2. chacha1 Says:

    There was a time when, if a man I interacted with regularly showed zero sexual interest in me, I assumed he was gay. However, I was wrong about this at least twice, and fortunately I never revealed the inaccuracy of my assessments. :-) Otherwise, as you say – if it doesn’t affect me personally, I really don’t care what someone’s gender is; and I’m not trying to match people up, so … eh. People are people, and love is love.

    • nicoleandmaggie Says:

      You must be really attractive! If I had that rule, I would have interacted with maybe 5 straight men (boys) in my entire life, most of them when I was between the ages of 16 and 22.

      • chacha1 Says:

        I was on the plus side of good-lookin’ for a while there. :-) But mostly it’s just because I like men and typically don’t have trouble talking to them, so if they are predisposed to be interested, they often are.

  3. Revanche @ A Gai Shan Life Says:

    I’ve never had any, for a variety of reasons. It’s never mattered to me what orientation anyone was, but my level of cluelessness was astounding. To the point of renting an AirBNB from a male couple and having absolutely no clue they were a gay couple until my friend and I arrived. After a few very slow tumblers clicked, I realized that they were a couple and not just roommates.

    In my family’s culture, gayness is still not an accepted thing. We never speak of it, I don’t know if they acknowledge that it’s a thing. It’s as backwards as the acknowledgement of mental health issues, unfortunately.

  4. j Says:

    Huh. I never thought about my gaydar – as a bi woman whose last two long-term relationships (including a marriage) were lesbian ones – as based on recognizing people who match stereotypes. I always thought of it as picking up on subtle cues, eye contact, etc., that were actually often easy to miss and making sure to give some recognition, since there are fewer of us, and some solidarity can be felt in that public head tilt, so to speak. I hardly ever get read as gay/bi because I’m femme, so part of being more visible is making sure to notice other gay women. Which I guess speaks to the stereotype thing, but I’d be interested to know how LGBTQ people’s gaydar is or isn’t different than other people.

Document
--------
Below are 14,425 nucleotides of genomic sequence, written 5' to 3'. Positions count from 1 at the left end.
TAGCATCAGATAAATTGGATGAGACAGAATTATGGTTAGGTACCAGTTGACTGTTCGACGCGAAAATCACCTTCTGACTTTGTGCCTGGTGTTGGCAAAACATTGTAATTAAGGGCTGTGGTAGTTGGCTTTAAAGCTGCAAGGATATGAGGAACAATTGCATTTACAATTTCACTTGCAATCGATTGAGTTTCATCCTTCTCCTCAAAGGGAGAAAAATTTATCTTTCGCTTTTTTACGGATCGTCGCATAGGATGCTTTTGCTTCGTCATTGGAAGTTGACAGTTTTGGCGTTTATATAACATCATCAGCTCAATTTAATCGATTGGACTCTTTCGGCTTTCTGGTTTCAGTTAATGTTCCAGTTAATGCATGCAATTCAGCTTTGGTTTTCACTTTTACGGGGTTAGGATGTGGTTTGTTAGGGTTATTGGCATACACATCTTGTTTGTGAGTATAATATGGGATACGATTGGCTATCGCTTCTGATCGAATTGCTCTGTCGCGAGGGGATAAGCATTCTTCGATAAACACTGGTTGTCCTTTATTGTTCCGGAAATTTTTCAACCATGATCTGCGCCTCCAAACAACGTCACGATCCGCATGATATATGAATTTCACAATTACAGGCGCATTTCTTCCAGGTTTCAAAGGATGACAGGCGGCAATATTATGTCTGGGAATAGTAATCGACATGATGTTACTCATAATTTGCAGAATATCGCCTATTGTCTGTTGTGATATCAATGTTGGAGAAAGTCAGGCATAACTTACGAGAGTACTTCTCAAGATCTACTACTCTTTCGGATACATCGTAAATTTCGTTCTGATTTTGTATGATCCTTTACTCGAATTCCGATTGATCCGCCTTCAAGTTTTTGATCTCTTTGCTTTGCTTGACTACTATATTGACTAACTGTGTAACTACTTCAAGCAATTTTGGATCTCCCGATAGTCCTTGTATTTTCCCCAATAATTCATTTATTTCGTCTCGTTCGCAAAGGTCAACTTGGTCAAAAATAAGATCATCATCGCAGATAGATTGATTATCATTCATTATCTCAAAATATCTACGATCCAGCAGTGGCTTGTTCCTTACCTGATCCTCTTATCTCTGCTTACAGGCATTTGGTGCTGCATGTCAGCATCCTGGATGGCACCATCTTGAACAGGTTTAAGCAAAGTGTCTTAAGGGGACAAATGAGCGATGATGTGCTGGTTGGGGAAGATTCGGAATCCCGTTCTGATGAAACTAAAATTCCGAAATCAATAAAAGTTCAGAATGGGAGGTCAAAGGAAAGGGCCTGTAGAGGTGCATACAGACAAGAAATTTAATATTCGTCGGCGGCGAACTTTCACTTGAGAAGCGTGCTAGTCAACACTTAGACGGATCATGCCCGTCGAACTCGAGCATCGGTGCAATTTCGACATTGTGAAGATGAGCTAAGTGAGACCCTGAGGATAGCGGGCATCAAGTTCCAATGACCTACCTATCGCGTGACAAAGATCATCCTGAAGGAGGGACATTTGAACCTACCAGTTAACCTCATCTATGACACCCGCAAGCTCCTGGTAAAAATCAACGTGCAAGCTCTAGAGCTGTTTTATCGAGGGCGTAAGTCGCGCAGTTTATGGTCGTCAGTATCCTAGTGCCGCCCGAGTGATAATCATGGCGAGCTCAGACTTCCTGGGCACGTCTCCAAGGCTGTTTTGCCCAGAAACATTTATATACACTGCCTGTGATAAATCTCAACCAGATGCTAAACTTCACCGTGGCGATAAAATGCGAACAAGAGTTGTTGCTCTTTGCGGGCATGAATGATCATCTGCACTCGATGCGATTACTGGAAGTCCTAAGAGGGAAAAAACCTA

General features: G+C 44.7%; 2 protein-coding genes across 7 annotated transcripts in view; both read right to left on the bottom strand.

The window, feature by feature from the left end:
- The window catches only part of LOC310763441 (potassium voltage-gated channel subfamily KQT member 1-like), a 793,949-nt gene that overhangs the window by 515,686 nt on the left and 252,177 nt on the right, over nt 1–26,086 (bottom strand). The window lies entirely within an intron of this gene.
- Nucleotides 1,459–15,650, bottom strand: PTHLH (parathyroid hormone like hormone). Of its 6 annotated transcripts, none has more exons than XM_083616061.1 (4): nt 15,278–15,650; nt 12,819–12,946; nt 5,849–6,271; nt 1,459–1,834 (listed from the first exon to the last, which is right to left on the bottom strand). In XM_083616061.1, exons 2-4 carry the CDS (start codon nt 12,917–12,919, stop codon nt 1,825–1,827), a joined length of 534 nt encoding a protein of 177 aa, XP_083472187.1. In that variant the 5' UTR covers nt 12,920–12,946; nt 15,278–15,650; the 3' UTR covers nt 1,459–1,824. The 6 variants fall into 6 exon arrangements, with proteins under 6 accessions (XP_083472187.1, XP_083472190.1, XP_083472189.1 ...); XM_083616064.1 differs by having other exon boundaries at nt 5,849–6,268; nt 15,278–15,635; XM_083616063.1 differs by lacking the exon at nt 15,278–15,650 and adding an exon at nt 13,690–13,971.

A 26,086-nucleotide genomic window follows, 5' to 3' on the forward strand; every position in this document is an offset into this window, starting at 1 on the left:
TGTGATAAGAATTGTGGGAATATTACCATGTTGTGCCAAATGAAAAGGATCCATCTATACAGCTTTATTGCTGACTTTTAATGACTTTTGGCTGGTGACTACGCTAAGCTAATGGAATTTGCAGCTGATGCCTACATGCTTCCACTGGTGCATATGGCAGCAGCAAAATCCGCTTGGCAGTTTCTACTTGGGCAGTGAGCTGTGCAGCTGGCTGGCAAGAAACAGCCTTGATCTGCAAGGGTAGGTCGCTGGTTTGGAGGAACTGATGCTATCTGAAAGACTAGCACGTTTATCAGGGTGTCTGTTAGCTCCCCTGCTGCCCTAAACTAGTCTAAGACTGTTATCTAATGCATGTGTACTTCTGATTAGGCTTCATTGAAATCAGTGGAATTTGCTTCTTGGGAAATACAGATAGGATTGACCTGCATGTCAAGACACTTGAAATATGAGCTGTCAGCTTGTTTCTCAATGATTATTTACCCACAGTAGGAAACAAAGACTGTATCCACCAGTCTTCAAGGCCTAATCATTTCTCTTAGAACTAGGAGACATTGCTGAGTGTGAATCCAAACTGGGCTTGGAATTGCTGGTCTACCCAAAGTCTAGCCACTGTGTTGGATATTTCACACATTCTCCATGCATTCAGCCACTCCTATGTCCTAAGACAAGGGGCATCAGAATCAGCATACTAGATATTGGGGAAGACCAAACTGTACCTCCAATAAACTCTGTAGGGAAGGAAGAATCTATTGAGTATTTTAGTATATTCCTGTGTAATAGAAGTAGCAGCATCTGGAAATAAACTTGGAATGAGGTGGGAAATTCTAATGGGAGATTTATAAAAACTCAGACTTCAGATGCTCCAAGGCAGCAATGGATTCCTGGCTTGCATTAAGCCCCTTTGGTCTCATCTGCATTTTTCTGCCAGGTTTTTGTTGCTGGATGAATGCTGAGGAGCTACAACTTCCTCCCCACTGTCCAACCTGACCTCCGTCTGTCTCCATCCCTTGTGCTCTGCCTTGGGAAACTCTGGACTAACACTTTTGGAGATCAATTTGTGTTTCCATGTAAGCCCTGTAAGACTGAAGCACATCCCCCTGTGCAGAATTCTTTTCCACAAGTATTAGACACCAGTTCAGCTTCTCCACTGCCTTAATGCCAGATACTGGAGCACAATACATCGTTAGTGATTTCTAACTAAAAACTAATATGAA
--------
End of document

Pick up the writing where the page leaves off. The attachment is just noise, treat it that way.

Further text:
5. Linda Says:

    I’ve never really thought of “gaydar” as being about matching stereotypes. I feel like I have pretty good “gaydar” for knowing when a man is not likely to be interested in dating women, but I can’t seem to put my finger on exactly what the cues are. There are plenty of gay men who don’t match stereotypes, and those are the ones that I somehow know aren’t really into dating women, so it’s not worth trying to approach for matching or with a date offer. (And this comes into play even if I don’t think about it from a dating angle. For example, there’s a certain national political figure my “gaydar” strongly suggests is not straight, but he doesn’t seem to display any stereotypical behavior.) But for women, I have no “gaydar.” Maybe it’s because I’m not going to try to approach them, so it’s not a “sense” that I’ve developed? I don’t know.

    Is matching stereotypes what people usually mean by “gaydar?” I didn’t even realize that.

    • Linda Says:

      Interesting how that article noted that people were asked to judge someone without meeting them. It only mentioned using social media profiles and likes.

      So, I recalled today how I was judged by a gay male friend once. He had known me since high school and when I was in my mid-to-late twenties we were hanging out and he said he had often thought I was a lesbian. I was surprised by that and asked him if he had jumped to that conclusion becauses I don’t wear makeup and like comfortable shoes. I can’t recall exactly what he said gave him that impression, but I guess that shows that “gaydar” isn’t very accurate since I am not a lesbian.

  6. First Gen American Says:

    I live in a liberal part of MA and the LGBT population comes in all shapes and sizes. Most aren’t what you’d call “stereotypical”, just a “typical” crossection of all aspects of society. There are some professions though where the LGBT population is higher like the hospitality industry. So I had to take the same discrimination course for both my jobs. (One as an engineer in a middleastern owned company, the other as a fitness instructor at a spa). The content was the same but the case studies were much much different. The first had a ton of examples related to religious freedom and expression with a focus on “respect our traditions when you are on our turf.” The second had a ton of examples around LGBT discrimination. It was just very interesting how different the perception was.